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John Reitman

By John Reitman

December cold snap causes issues throughout the transition zone

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Cart traffic can cause significant damage on dormant turf in winter. USGA photo

While many people took time away from work around the Christmas holiday, Mother Nature was hard at work every day making her presence known on golf courses throughout the transition zone.

Christmas Eve ushered in a week of unseasonably cold weather throughout the transition zone, the effects of which are still felt today in warm-season turf that has been slow to green up and has been susceptible to traffic.

Early in December, temperatures in Knoxville, Tennessee reached into the 50s and 60s for much of the first half of the month, and lows were in the 40s and 50, both of which are about 10 degrees above the historic average, according to the National Weather Service. 

The day before Christmas, the low plummeted to 4 degrees, and remained below freezing for a week. 

Damage did not take out entire fairways, but has taken out significant swaths of turf.

"This year is the most significant winterkill I've seen in Tennessee in 10 or 12 years," said Brandon Horvath, Ph.D., turfgrass pathologist at the University of Tennessee. "It's concentrated areas that have to be resodded, not whole fairways. But, it's going to take time to come back."

"In Tennessee, it wasn't on greens, because just about everybody has covers now. Greens where the covers blew off, they're set back."

Golf courses throughout much of the transition zone manage several turf types in fairways, including newer and older varieties of Bermudagrass zoysiagrass.

After lows of 40 or more on eight of 12 days in early to mid-December, temperatures in Knoxville dipped below freezing for eight consecutive days.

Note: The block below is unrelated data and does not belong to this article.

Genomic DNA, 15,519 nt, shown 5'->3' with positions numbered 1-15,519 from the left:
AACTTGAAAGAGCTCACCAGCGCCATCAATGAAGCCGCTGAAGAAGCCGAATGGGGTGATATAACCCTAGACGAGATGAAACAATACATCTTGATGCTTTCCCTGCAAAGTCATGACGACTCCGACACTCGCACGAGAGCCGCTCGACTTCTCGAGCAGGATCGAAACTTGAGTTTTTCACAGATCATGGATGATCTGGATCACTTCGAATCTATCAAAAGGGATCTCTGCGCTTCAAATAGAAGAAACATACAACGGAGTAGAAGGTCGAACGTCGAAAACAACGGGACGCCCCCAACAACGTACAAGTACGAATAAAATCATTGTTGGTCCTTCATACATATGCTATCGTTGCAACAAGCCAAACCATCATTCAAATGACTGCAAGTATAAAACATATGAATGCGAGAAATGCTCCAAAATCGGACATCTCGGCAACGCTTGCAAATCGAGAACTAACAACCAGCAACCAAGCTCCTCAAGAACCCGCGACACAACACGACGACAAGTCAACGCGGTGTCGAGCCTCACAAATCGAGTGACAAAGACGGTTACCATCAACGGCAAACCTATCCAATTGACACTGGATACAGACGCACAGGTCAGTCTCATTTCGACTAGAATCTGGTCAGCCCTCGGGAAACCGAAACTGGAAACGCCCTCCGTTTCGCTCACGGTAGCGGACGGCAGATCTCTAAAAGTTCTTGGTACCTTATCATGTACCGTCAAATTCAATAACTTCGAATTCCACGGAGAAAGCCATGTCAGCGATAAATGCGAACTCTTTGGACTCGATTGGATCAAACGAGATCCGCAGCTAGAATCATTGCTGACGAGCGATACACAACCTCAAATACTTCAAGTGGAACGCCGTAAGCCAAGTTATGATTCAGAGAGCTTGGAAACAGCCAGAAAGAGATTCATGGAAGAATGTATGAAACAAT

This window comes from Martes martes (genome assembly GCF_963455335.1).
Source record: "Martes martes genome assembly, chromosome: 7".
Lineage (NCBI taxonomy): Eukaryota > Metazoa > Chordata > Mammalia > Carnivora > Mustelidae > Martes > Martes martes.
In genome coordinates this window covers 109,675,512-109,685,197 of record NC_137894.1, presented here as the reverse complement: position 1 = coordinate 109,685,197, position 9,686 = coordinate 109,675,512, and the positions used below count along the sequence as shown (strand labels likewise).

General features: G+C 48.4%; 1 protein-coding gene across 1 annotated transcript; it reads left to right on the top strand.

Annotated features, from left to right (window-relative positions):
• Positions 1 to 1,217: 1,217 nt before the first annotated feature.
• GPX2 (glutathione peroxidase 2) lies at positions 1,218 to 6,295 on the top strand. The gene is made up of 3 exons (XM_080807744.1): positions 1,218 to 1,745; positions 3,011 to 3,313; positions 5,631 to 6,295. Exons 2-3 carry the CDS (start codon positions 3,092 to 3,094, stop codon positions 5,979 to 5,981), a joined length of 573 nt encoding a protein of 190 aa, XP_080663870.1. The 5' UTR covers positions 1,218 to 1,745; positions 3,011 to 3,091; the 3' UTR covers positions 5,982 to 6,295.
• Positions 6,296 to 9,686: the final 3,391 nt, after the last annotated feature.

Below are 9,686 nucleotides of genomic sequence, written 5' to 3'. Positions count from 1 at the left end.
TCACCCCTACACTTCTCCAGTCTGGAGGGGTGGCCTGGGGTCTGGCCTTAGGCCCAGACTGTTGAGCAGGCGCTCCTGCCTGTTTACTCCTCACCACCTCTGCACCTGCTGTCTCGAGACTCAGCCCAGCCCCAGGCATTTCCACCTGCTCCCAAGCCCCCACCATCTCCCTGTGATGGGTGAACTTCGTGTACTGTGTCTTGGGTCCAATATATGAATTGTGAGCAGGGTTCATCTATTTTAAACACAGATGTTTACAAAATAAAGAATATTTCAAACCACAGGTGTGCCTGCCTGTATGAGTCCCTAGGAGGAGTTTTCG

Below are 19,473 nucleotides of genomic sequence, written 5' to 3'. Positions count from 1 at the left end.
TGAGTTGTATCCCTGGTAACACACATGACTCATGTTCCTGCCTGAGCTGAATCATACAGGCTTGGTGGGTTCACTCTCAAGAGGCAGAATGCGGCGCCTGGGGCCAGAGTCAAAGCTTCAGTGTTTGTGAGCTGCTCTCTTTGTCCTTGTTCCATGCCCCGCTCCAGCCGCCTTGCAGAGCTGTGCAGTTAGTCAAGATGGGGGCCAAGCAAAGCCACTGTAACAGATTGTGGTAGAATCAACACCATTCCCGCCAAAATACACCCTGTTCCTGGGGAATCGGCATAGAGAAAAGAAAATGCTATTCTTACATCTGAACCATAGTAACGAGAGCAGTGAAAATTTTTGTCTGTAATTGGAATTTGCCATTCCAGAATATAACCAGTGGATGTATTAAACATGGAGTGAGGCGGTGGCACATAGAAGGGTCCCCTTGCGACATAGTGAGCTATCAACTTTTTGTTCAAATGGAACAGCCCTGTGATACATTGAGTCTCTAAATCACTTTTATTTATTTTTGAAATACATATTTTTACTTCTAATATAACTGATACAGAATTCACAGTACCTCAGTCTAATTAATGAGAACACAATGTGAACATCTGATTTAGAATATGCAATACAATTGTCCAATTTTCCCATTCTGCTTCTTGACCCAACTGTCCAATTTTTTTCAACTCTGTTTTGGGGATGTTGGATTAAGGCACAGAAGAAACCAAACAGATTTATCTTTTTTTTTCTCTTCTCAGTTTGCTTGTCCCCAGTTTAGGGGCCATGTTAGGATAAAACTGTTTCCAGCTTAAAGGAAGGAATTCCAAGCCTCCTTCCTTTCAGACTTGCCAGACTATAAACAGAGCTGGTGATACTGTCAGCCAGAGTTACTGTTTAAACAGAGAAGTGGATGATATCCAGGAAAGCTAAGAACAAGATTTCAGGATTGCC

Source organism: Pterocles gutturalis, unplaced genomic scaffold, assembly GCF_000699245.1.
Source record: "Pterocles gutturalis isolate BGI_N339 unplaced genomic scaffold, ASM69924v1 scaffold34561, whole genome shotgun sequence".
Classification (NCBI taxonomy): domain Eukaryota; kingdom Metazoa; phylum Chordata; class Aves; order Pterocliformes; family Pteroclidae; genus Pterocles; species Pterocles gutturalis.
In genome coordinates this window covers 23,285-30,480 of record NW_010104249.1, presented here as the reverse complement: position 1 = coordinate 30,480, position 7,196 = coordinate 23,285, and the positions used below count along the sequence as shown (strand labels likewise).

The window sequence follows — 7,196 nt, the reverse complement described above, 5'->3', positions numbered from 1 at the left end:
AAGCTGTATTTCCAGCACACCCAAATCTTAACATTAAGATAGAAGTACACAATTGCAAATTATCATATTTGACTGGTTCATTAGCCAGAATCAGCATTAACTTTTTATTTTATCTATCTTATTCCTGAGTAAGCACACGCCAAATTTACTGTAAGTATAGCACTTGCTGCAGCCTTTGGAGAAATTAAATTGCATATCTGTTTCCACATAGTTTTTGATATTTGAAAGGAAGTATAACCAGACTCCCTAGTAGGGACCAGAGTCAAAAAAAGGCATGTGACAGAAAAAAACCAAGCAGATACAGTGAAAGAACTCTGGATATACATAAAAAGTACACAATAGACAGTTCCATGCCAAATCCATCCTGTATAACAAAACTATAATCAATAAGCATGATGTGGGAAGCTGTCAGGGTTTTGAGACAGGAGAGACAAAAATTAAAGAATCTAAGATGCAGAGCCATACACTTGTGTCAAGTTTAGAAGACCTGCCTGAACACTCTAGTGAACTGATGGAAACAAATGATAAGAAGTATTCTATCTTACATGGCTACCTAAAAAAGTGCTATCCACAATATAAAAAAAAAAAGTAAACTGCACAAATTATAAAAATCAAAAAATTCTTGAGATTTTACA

Tricking the grass into "thinking" it might be spring, then cratering to single digits helped produce conditions that continue to persist on many golf courses in the transition zone that have Bermudagrass or zoysiagrass fairways. The USGA Green Section also suggests encouraging golfers to walk when playing on fully dormant turf.

"There is still a lot of 419, and there is a lot of Tahoma and Northbridge," Horvath said. "And we're seeing damage in some zoysias.

"Turf wasn't fully dormant. It was in an in-between stage, and in some places it got dinged pretty hard. Damage was variable. There were areas where there were no problems, and other areas where the damage was significant.

"The turf wakes up and then goes back to bed. That takes carbohydrates to green up. Do that three or four times, the turf is weakened, and that can set the turf back."

Areas showing the most damage are those affected by high cart traffic during winter play, such as exit and entry points on the fairways, or those where other issues, such as poor drainage, persist.

"There were issues with where the wheels were constantly in the same area, then the areas between the wheels are OK," Horvath said.

"Weaker areas definitely were more susceptible. Turf in areas where other factors played a role, if it's too wet or too dry, the cold can be problematic."

Horvath says the best way to manage turf that struggles in spring and minimize damage is to control traffic through tactics such as altering fairway entry and exit points.

"We play on dormant turf all the time," he said. "But you have to manage cart traffic."

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